We all know that data is great! But, there’s just so much available. Optimizely’s Results page provides graphs and filters such as date range, attributes (segmentation!), plus lets you select which variation acts as the Baseline to help you dig into results.
Optimizely helps you take your analysis to a new level by offering graphs to accompany the above statistics for each metric. These allow you to visualize trends and changes over time, even as the experiment is running, and then review them afterwards for deeper understanding. These graphs are interactive, so feel free to drag your cursor across the graph to view data at various points across the experiment run. Data points are updated to the results page within minutes and these graphs are updated when you update the time range or Segmentation of users. Additionally, results can be viewed in real time -- compared to a t-test where you would have to wait until your sample size has been reached to get meaningful results.
To view graphs, click the View Graph link below the data table under each metric. Then select which graph to display using the pull-down menu on the right.
Graphs representing actual counts
The below two graphs have no calculations made.
Visitors Over Time - This is the simplest graph on the results page. Here each point represents the number of visitors bucketed into each variation and is displayed in an interactive time series. In other words, the line graph for each variation represents repeated measurements taken over regular time intervals. In the image below, you can easily see that weekday traffic is appreciably higher than weekend traffic on Opitmizely’s B2B site, not surprising for our vertical. In addition, you can use the graph to:
- Understand if your traffic allocation set up for variations is equal over time (especially if you made changes to it)
- Understand if you have had an influx of traffic during the experiment's lifecycle that may be influencing results
- Help determine a point-in-time where something may have broken in your experiment
Unique Conversions Over Time - Count of unique conversions per day in this metric for all variations and the original/baseline. This graph can help you:
- Understand if conversions have been consistent based on a week or day of the week
- Understand if an influx of traffic correlates to an increase in conversions at the same point-in-time. Spikes in Unique Conversions can help you identify if outliers may have skewed the data. If you suspect outliers are affecting results, take a look at our Outlier filtering in Optimizely article.
Graphs representing averages over a time series
These graphs take the raw data and present you with averages over time, where we compute the average of the first point, then the first two points, then the first three, and so on. This is known as the running average and is cumulative, which is why we can expect the graphs to stabilize to the true value (since the amount of data used in the calculation increases as we move right).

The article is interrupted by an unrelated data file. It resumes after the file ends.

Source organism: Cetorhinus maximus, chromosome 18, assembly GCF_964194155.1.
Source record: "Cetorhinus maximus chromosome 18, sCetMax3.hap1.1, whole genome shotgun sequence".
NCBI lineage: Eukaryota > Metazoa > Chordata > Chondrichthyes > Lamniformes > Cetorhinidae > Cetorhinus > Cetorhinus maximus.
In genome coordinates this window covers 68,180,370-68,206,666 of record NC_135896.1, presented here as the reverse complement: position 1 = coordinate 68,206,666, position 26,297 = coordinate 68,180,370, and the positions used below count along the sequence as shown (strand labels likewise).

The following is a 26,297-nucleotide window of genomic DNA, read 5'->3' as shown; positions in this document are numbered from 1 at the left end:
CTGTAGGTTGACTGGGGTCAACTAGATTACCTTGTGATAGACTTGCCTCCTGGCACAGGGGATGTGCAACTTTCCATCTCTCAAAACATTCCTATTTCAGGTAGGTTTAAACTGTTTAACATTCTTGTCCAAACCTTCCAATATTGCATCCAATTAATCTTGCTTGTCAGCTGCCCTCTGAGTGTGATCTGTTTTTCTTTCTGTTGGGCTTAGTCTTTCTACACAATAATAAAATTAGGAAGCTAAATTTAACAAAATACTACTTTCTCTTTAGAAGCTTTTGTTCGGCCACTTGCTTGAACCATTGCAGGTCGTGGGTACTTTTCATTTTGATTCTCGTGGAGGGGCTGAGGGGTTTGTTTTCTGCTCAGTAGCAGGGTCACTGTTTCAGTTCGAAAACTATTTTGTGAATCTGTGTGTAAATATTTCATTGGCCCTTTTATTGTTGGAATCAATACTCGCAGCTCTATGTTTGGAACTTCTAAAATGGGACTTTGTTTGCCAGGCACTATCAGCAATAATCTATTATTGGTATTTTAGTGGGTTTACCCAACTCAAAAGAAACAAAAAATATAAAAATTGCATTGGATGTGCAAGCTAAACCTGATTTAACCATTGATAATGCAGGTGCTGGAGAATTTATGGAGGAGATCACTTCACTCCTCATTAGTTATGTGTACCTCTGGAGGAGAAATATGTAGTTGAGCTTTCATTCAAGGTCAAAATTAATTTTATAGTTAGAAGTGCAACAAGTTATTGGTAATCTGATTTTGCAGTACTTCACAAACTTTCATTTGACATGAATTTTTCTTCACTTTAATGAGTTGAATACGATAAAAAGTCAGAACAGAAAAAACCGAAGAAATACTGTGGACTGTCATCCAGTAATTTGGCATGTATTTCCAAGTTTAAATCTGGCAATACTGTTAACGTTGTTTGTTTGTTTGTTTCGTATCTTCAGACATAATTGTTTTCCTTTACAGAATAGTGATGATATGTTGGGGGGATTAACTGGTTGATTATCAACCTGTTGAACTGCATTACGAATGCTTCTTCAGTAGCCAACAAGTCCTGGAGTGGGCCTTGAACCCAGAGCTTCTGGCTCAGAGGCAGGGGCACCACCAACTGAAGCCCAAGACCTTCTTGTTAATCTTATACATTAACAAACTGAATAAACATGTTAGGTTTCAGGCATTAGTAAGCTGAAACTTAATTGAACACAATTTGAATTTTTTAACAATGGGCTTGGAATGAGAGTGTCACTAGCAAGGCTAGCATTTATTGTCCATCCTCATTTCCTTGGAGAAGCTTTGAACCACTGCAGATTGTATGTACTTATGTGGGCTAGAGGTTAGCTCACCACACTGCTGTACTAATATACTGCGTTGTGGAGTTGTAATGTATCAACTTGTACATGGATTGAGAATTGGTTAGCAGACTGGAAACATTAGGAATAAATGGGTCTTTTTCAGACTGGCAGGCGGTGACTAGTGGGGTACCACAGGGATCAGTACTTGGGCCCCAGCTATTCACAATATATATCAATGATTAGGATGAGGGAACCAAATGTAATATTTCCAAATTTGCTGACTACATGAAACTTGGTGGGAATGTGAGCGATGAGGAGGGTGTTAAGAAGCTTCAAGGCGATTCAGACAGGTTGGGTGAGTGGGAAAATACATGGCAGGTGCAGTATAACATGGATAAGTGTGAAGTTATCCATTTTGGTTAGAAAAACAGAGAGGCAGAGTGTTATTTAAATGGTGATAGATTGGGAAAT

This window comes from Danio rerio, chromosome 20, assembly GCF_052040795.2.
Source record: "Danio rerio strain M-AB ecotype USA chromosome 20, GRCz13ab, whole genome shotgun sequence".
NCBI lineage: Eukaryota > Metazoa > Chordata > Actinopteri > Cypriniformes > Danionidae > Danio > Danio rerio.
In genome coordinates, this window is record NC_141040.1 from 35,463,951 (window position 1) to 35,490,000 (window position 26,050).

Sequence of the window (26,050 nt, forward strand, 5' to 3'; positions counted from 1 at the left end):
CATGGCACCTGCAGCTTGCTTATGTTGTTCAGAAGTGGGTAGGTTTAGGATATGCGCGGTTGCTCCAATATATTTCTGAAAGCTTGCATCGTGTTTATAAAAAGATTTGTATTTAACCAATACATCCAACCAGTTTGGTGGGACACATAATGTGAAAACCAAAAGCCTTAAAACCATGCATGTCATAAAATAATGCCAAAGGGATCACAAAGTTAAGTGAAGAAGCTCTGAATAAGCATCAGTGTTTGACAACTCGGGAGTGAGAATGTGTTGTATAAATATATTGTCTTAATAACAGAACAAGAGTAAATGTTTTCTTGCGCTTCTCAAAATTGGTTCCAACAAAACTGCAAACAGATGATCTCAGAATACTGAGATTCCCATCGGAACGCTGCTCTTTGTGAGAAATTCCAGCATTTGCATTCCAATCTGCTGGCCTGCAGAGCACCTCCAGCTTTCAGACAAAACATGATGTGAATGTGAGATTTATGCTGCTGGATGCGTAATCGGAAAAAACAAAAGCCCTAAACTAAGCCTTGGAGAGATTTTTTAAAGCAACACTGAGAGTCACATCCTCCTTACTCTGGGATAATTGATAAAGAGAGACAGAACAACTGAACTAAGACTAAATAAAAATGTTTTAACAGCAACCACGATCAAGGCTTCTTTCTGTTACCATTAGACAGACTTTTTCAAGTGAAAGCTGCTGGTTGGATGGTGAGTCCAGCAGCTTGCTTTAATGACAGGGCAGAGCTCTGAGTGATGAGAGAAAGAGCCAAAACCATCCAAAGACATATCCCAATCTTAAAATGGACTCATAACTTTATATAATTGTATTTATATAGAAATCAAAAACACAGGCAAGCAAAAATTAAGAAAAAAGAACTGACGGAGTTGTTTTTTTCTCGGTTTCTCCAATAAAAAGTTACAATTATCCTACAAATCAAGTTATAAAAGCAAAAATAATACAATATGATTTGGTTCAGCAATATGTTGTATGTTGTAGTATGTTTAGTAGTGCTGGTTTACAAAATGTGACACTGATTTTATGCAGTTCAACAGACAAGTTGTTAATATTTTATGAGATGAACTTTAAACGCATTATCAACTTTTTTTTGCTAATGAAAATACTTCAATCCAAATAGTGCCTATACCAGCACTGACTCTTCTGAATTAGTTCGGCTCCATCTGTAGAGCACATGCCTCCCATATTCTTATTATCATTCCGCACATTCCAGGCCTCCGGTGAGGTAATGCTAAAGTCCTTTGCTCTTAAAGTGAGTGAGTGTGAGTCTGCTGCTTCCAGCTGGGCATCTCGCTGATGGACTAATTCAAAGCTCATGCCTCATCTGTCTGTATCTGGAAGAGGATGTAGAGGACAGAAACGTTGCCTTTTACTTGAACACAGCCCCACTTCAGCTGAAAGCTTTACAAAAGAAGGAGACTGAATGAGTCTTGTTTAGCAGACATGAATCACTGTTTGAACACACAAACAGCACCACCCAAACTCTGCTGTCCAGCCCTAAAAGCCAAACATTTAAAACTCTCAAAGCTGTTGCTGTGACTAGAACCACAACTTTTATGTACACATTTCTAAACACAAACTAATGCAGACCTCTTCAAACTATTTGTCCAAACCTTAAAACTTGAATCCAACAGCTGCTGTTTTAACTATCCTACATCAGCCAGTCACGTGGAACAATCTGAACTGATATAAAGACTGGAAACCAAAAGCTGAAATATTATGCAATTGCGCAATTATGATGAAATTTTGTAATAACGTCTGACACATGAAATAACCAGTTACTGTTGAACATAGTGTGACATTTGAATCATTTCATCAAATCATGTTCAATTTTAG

Conversion Rate Over Time - Using data from the first two graphs, Optimizely calculates to show the change in conversion rates for all variations and the original/baseline. The conversion rate is the percentage of unique visitors in the variation who triggered the metric/event. This graphs helps you:
- Determine if conversion rates have "normalized" both in trend and in disparity between the Original and the variation to help decide if a result is inconclusive (along with your sample size estimation)
- Make a determination on stopping a single variation if running multiple variations
Improvement Over Time - (the default) lays out the improvement for the variations compared to the baseline. To reduce confusion, the Results page in Optimizely shows the relative difference between variation and baseline measurement, not the absolute difference. This is true for all metrics, regardless of whether they are binary conversions or numeric.
In Optimizely, an improvement interval of 1% to 10% means that the variation sees between 1% and 10% improvement over baseline. For example, if the baseline conversion rate is 25%, you can expect the variation conversion rate to fall between 25.25% and 27.5%. The below graph helps you to:
- Understand how one of the primary data points for statistical significance is trending
- Understand your highest performing variations against the Original when running multiple variations
Statistical Significance Over Time - Cumulative statistical significance for the variations. Note that significance and confidence intervals are still connected in the same way: your experiment reaches significance at exactly the same time that your confidence interval as improvement moves away from zero. This graphs help you:
- Understand if statistical significance has fluctuated to identify a point-in-time to investigate why
- Understand if there has been a "stats engine reset"